PyFR code combines high accuracy with flexibility to resolve unsteady turbulence problems

Scientists and engineers striving to create the next machine-age marvel--whether it be a more aerodynamic rocket, a faster race car, or a higher-efficiency jet...

Im Focus: X-ray optics on a chip

Waveguides are widely used for filtering, confining, guiding, coupling or splitting beams of visible light. However, creating waveguides that could do the same for X-rays has posed tremendous challenges in fabrication, so they are still only in an early stage of development.

In the latest issue of Acta Crystallographica Section A: Foundations and Advances , Sarah Hoffmann-Urlaub and Tim Salditt report the fabrication and testing of...

Im Focus: Piggyback battery for microchips: TU Graz researchers develop new battery concept

Electrochemists at TU Graz have managed to use monocrystalline semiconductor silicon as an active storage electrode in lithium batteries. This enables an integrated power supply to be made for microchips with a rechargeable battery.

Small electrical gadgets, such as mobile phones, tablets or notebooks, are indispensable accompaniments of everyday life. Integrated circuits in the interiors...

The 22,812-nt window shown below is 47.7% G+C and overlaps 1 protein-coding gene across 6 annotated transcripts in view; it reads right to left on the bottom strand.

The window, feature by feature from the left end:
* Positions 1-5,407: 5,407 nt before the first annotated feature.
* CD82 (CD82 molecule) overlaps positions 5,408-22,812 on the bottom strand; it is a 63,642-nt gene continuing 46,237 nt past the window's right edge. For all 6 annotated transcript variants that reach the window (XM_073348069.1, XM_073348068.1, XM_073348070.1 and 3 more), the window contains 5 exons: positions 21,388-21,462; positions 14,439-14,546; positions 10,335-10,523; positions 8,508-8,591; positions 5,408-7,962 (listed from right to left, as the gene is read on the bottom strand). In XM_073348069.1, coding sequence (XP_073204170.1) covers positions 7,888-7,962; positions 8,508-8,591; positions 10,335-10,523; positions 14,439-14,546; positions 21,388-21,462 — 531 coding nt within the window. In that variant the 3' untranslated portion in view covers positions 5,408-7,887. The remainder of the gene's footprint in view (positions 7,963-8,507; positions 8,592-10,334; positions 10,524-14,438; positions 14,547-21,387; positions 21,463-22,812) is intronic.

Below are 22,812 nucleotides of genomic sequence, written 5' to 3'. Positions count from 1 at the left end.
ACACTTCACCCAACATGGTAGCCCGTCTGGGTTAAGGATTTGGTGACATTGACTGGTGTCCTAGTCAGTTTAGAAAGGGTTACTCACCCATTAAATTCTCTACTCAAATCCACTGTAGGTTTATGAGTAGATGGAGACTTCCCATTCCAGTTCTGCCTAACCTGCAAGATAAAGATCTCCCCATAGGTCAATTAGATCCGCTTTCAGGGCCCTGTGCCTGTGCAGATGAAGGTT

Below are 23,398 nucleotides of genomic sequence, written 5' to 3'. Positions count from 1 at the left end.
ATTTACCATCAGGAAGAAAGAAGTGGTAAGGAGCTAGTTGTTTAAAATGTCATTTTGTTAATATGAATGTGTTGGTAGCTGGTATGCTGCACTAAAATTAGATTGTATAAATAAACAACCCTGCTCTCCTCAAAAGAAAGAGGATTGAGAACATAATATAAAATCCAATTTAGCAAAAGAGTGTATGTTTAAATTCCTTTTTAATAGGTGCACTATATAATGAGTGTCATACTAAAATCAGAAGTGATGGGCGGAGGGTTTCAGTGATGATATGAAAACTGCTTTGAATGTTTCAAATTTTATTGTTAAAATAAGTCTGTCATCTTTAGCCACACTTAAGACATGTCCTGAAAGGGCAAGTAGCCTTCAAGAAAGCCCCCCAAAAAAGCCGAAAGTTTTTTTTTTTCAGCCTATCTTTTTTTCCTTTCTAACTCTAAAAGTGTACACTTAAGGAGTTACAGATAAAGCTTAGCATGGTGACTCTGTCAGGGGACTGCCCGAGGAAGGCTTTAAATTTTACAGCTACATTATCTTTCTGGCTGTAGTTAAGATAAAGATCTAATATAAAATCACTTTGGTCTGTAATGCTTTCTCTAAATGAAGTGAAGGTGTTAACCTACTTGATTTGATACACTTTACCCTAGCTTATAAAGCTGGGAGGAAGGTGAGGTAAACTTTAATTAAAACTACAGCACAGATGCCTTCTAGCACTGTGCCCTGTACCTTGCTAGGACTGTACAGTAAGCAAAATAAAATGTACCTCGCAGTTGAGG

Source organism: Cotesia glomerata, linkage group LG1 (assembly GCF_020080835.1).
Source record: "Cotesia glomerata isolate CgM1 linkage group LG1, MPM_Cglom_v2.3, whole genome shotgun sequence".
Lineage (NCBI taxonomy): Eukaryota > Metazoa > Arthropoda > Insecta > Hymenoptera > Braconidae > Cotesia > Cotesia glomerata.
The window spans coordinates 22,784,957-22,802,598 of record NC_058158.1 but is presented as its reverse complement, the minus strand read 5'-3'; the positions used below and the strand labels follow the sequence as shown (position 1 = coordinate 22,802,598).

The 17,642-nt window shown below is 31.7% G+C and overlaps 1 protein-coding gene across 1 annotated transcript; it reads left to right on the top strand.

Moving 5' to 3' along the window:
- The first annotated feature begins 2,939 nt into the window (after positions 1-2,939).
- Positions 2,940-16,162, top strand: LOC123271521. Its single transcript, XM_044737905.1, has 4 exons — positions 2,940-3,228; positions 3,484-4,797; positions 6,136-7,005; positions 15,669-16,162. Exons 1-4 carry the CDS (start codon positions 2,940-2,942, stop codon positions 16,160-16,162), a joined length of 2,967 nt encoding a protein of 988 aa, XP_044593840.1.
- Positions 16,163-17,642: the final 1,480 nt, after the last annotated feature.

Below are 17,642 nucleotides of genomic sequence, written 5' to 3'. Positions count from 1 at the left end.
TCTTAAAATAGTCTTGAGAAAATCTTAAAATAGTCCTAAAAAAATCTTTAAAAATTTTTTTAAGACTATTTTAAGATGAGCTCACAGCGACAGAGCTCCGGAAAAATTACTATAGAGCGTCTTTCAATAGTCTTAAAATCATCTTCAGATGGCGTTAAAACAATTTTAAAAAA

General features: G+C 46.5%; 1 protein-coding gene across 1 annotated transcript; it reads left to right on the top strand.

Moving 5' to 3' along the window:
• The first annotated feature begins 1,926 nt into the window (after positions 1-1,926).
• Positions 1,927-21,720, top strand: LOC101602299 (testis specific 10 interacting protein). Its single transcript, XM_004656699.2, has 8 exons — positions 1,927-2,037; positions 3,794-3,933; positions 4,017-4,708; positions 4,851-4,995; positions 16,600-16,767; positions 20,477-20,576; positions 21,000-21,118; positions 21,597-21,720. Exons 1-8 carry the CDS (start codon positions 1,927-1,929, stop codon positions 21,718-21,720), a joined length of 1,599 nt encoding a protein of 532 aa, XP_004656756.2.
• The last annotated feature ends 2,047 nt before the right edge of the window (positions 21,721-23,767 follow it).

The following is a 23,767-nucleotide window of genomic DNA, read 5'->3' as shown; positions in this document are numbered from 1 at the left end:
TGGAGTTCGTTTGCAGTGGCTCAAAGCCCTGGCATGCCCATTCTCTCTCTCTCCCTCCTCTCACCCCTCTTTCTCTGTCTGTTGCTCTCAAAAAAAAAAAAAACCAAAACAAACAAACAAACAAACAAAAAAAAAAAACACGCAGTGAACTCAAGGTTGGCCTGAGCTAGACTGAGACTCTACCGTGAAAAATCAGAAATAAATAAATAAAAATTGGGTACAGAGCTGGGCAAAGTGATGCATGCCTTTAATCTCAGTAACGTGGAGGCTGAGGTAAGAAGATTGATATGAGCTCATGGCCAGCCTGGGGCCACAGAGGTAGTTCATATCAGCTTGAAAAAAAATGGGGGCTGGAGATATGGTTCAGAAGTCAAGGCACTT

Im Focus: UCI physicists confirm possible discovery of fifth force of nature

Light particle could be key to understanding dark matter in universe

Recent findings indicating the possible discovery of a previously unknown subatomic particle may be evidence of a fifth fundamental force of nature, according...

Im Focus: Wi-fi from lasers

White light from lasers demonstrates data speeds of up to 2 GB/s

A nanocrystalline material that rapidly makes white light out of blue light has been developed by KAUST researchers.

All Focus news of the innovation-report >>>

Anzeige

Anzeige

Event News

The energy transition is not possible without Geotechnics

25.08.2016 | Event News

New Ideas for the Shipping Industry

24.08.2016 | Event News

A week of excellence: 22 of the world’s best computer scientists and mathematicians in Heidelberg

12.08.2016 | Event News

 
Latest News

An effective and low-cost solution for storing solar energy

25.08.2016 | Power and Electrical Engineering

PRB projects world population rising 33 percent by 2050 to nearly 10 billion

25.08.2016 | Social Sciences

Nerve cells with a sense of rhythm

25.08.2016 | Life Sciences

VideoLinks
B2B-VideoLinks
More VideoLinks >>>